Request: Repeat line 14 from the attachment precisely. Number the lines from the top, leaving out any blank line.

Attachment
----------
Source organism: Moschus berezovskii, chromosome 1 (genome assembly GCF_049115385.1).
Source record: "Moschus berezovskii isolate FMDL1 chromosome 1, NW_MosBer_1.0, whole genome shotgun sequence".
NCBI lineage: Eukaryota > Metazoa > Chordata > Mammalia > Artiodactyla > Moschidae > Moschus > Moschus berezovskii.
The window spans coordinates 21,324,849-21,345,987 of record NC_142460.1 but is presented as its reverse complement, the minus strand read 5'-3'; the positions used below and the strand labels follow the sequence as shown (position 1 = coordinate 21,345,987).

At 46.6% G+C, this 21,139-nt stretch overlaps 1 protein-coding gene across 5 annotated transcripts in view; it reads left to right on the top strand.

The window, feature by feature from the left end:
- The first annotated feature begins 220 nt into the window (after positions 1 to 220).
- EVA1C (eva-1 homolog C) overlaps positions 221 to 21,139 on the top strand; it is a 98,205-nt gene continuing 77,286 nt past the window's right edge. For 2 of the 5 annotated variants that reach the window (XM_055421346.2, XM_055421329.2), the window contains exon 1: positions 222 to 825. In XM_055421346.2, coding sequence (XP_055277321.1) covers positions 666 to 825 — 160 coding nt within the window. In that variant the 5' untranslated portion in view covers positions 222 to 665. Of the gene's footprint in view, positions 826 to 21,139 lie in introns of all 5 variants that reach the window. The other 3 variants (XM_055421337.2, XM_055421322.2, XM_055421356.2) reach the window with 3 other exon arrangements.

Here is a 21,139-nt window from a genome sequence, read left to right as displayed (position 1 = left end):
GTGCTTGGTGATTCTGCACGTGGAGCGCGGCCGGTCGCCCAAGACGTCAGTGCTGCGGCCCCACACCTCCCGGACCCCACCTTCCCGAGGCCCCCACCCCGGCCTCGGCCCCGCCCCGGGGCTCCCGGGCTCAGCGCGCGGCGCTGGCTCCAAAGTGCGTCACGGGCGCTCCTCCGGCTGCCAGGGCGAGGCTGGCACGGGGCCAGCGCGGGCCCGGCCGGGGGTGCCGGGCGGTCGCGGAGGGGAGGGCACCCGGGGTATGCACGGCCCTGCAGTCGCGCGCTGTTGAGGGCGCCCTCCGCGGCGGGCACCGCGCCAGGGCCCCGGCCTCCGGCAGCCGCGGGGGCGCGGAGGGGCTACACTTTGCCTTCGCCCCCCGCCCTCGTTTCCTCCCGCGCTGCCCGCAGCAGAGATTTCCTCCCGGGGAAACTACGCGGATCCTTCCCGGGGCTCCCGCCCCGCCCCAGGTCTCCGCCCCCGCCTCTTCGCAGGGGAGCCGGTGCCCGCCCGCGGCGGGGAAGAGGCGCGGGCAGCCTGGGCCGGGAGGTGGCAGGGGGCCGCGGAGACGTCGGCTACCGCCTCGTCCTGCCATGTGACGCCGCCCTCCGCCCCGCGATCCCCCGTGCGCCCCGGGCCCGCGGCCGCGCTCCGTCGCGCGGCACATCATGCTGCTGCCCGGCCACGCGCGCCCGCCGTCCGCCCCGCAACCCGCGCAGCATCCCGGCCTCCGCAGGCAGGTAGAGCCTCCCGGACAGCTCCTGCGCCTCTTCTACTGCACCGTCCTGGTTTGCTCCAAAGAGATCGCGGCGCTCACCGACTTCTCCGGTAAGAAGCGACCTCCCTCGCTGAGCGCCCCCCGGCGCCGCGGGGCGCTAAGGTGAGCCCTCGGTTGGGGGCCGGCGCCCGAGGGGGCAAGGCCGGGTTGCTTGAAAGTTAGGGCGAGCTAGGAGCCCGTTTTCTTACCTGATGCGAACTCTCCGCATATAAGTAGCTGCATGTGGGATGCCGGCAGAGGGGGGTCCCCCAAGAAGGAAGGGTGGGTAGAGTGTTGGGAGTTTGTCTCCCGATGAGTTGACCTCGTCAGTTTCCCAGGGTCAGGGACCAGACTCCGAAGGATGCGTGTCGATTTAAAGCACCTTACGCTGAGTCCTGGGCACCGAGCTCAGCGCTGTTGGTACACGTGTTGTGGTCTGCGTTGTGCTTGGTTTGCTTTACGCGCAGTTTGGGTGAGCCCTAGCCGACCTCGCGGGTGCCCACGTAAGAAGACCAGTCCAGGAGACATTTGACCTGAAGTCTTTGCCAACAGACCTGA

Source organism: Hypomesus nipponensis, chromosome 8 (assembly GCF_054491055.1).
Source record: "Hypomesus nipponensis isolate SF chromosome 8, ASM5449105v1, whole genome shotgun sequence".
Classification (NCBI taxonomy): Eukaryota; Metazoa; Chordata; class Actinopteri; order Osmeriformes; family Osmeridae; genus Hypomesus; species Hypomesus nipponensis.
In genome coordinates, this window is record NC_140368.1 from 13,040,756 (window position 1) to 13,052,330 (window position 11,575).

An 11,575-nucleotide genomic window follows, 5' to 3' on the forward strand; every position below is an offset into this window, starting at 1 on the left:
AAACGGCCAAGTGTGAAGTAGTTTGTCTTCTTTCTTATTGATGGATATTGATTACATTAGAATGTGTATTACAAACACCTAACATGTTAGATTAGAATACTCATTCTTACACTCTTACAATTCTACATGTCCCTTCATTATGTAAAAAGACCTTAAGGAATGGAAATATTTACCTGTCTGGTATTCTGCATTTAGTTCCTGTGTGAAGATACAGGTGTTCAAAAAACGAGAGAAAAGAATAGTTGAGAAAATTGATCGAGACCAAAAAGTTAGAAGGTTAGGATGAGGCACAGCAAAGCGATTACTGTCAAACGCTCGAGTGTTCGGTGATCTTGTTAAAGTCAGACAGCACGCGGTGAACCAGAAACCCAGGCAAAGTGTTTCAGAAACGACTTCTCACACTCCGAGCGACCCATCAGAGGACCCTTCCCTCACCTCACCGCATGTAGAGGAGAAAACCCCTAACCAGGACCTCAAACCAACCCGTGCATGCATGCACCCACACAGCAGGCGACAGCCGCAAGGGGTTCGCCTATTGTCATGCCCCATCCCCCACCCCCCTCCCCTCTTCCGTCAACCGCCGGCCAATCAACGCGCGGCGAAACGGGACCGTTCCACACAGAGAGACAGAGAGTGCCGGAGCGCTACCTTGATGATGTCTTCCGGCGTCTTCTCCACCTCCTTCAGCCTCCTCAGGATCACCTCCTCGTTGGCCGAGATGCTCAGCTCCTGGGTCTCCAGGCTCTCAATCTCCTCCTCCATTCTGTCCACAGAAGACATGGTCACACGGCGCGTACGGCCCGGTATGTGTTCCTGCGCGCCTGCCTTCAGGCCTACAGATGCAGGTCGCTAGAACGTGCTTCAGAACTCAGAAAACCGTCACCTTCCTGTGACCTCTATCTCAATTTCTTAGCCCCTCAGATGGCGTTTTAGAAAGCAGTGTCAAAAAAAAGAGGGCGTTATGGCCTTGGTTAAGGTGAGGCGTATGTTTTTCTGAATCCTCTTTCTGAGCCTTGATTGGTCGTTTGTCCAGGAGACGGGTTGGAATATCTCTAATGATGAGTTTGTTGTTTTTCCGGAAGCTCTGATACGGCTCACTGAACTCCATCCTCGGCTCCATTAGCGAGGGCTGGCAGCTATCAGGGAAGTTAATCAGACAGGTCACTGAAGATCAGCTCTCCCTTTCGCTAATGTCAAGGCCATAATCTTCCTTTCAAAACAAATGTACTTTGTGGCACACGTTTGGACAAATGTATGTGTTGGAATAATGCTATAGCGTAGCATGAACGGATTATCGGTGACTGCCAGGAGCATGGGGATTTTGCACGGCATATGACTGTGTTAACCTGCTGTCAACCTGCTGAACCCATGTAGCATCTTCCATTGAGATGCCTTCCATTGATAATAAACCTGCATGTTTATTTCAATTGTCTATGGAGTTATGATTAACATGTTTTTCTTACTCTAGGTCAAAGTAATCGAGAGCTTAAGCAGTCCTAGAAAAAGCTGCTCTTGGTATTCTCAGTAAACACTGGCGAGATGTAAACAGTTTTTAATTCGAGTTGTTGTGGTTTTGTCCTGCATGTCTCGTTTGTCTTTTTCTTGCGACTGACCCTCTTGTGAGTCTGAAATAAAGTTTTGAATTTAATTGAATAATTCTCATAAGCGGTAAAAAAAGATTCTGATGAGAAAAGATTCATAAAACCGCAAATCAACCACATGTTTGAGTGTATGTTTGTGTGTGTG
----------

In genome coordinates, this window is record NC_140368.1 from 13,040,756 (window position 1) to 13,052,330 (window position 11,575).